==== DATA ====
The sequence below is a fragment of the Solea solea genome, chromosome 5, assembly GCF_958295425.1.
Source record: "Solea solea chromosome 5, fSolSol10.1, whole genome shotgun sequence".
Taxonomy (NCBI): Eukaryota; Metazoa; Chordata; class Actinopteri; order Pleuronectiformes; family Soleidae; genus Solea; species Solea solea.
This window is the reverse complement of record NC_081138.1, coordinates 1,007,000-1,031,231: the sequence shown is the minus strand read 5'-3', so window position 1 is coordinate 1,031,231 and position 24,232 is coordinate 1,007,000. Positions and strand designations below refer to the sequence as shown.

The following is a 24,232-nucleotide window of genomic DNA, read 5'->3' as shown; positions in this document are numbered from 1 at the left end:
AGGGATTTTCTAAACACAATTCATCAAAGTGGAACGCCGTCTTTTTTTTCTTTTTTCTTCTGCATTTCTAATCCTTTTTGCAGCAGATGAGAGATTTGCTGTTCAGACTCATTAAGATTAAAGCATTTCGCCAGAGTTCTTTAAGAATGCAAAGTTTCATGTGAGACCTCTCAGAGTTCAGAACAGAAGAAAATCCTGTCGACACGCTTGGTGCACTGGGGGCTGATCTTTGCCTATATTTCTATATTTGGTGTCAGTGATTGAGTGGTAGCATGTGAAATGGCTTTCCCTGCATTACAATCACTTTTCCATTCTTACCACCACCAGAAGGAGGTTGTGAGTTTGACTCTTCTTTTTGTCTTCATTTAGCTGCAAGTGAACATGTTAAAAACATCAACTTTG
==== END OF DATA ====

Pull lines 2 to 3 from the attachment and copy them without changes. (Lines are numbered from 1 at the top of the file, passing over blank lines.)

Source record: "Solea solea chromosome 5, fSolSol10.1, whole genome shotgun sequence".
Taxonomy (NCBI): Eukaryota; Metazoa; Chordata; class Actinopteri; order Pleuronectiformes; family Soleidae; genus Solea; species Solea solea.